The row about Lib Dem candidate Maajid Nawaz continues, with some confusion over whether or not one of his critics has a meeting with the party leadership to discuss the matter. While that unravels a little more, it’s worth thinking very briefly about the implications of this row.
The protagonists want Nawaz removed as a candidate for Hampstead and Kilburn because he has done something that offends other members of his religion. In doing so, they are arguing that freedom of speech comes with responsibility. Yet oddly, those who make these arguments for curbs on freedom of speech so that no-one gets upset never do so when it comes to their own beliefs. All religious groups benefit from freedom of speech, because their beliefs have the power to offend others. As our leading article this week sets out, that includes the rather mild and doddery-seeming Church of England, which teaches that personal sin is a serious matter requiring repentance. That’s the sort of thing that can offend people, too, but the Church and other groups benefit from the freedom to say it. Religious groups who argue for curbs on freedom of speech must realise that in the end, this would damage their own freedom too, not just that of others they don’t like.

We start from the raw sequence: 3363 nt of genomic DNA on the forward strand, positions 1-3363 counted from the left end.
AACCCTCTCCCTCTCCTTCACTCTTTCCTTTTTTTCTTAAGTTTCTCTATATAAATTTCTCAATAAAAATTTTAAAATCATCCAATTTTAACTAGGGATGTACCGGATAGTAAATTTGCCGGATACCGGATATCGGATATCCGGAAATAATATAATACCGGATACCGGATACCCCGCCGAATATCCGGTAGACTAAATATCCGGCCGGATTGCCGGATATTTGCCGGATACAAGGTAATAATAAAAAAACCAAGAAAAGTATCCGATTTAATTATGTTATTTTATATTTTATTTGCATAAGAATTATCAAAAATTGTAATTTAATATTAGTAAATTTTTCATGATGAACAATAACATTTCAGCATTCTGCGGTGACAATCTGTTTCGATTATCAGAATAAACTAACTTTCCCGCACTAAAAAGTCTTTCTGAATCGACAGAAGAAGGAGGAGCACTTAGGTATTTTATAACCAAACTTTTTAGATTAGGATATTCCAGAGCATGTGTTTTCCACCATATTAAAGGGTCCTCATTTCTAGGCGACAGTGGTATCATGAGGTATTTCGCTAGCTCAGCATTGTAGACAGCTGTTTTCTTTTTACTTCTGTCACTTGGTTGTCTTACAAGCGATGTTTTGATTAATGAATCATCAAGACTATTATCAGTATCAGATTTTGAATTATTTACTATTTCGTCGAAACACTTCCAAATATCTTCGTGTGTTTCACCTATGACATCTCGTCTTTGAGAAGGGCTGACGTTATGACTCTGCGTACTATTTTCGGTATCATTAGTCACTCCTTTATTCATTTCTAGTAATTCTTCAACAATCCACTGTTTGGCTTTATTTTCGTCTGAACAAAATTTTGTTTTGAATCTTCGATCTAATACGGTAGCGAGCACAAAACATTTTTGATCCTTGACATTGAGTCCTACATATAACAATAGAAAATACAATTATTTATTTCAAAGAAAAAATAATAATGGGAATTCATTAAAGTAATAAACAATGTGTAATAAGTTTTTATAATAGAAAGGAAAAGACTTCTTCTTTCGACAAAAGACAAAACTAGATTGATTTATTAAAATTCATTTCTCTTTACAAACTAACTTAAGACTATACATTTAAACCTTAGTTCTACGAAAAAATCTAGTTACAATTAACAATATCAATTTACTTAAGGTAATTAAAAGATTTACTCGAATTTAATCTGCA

Taking offence and trying to silence someone is also the paltry version of telling someone that you think they’re wrong and having a proper discussion about it (I’m not sure Twitter counts, either, as most debates I’ve seen on Twitter about big things that people fundamentally disagree on seem to end with one of the participants either getting bored or nagged offline by a bored spouse, or losing their rag and declaring ‘anyway, I’m too busy for this. Goodbye.’ when they’ve already spent eight hours tweeting angrily at someone).
But perhaps those who did take offence at Nawaz’s posting of the ‘Jesus and Mo’ cartoon need to remember that they benefit from free speech too. If they were successful in curbing it, they’d ultimately suffer too when someone else found their views offensive.
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